CPtart Wed 04-Feb-15 16:51:27

I don't think you've any right to resent anything when people are going out of their way to help you (with what exactly I don't know!) It all sounds rather bizarre to me. You slate FIL for not being able to "fend for himself "but you and DH don't seem to be able to do this either. Are you easily stressed?
Your expectations seem rather high. If it's not to your liking then turn them away and get on with it.

simontowers2 Wed 04-Feb-15 16:59:59

Some people simply arent interested in children, end of.
As you admit yourself OP, your view of alcohol us somewhat coloured. If he isnt harming anybody apart from himself, and if he isnt getting nasty or anything on drink, i really dont see what the issue is. Some people just enjoy drinking. Be thankful him and other family will be around, many people have no support in your situation.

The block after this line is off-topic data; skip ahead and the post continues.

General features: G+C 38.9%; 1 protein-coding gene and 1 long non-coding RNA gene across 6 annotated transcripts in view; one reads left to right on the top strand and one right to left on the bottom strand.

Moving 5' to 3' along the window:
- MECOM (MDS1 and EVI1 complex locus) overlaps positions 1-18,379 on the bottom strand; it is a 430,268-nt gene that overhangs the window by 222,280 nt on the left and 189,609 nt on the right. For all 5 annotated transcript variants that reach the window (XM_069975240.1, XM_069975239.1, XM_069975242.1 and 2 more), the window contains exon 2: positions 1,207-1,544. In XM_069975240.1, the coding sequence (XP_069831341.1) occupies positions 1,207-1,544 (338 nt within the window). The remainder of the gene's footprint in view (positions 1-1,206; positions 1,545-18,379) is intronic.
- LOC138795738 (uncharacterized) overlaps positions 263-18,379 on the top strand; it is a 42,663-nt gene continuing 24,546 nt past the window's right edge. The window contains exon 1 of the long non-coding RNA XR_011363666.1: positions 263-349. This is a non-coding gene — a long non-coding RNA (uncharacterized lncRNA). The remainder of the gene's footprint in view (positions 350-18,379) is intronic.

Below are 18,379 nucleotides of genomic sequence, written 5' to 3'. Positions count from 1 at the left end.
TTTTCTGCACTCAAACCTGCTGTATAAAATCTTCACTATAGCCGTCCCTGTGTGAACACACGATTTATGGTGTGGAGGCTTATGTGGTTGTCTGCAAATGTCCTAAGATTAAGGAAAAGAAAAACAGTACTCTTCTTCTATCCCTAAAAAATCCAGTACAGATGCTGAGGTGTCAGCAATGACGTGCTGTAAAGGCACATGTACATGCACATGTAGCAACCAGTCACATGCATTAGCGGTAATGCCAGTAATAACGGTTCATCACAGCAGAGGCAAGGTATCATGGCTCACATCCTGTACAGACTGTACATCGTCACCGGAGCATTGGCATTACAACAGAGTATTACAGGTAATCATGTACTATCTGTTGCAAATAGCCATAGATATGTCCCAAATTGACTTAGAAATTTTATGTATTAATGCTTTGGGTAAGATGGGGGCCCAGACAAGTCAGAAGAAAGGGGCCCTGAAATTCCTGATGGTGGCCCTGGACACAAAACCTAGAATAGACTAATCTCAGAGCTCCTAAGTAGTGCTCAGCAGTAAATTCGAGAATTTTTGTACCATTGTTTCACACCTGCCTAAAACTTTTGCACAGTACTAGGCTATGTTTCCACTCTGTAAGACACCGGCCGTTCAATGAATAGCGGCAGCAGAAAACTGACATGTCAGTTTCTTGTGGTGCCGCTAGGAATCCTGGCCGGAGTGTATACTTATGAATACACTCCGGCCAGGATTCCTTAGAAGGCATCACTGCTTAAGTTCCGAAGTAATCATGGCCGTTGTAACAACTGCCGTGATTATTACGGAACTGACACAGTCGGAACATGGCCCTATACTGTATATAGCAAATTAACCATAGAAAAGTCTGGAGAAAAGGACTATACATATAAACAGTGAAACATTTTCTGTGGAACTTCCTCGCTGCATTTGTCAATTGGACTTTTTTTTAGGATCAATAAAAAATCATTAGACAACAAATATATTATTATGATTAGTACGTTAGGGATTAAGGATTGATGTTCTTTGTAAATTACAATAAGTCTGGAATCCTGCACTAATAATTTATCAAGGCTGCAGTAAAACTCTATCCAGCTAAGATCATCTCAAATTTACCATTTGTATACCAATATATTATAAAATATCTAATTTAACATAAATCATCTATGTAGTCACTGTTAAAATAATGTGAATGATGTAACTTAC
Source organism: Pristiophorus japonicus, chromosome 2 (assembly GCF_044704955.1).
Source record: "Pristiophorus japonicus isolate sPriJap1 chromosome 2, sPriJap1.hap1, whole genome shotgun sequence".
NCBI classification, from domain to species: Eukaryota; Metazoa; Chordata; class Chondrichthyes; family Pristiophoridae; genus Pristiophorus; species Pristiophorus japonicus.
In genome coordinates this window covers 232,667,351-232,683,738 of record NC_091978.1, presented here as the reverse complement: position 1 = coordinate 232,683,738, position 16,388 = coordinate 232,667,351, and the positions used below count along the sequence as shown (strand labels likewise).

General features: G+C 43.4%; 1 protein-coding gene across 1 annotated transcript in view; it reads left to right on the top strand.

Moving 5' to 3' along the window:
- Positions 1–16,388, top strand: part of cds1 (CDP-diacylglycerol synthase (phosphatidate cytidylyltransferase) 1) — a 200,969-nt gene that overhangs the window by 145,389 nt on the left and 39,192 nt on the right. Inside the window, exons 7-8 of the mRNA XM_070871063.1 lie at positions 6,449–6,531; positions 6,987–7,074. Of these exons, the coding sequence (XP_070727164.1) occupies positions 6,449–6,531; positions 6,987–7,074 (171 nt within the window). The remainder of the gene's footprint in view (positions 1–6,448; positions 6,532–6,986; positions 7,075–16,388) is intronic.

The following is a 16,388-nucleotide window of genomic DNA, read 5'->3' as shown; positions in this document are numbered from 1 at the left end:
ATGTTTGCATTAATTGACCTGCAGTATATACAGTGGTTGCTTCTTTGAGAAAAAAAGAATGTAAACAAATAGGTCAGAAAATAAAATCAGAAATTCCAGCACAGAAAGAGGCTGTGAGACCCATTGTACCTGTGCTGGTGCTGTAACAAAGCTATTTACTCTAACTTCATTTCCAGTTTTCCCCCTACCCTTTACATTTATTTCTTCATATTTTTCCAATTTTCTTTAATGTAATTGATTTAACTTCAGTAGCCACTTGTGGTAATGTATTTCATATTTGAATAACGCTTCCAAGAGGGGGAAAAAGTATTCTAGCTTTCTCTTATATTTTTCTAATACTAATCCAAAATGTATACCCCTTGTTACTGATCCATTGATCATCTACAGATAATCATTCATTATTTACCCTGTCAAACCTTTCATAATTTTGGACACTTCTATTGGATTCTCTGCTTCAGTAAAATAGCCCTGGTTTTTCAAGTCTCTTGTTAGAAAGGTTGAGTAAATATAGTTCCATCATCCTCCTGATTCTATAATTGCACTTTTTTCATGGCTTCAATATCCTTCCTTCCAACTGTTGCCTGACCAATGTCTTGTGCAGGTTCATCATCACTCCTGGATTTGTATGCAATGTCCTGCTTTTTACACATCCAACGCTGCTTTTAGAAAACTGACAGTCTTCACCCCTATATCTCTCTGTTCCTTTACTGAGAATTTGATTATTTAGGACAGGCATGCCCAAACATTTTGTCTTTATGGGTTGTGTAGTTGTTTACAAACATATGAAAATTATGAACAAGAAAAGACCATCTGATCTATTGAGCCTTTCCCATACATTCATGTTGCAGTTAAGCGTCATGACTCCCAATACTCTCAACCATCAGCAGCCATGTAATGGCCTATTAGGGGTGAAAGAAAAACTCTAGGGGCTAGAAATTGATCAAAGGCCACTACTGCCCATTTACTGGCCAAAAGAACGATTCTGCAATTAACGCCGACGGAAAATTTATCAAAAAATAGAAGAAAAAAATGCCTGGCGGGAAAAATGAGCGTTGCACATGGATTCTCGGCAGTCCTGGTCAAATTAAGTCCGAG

dogelove Wed 04-Feb-15 17:04:11

OP - It's your house, and therefore your rules. If you don't want him drinking himself into a stupor every night then make it clear to them now that you aren't going to allow any booze in the house. No bringing it, no buying it no nothing. If you get back and they have ignored this, then tell them to leave.

Drinking in someone's home isn't a "right".

What he does aside from that is his own business (I know plenty of GP who aren't interested in young kids), but if you don't want him drinking to excess in front of your children then that is your business.

To be clear though, you can't insist they come if they decide his drinking takes priority. But at least then you know where you stand eh?

wobblebored Wed 04-Feb-15 17:06:10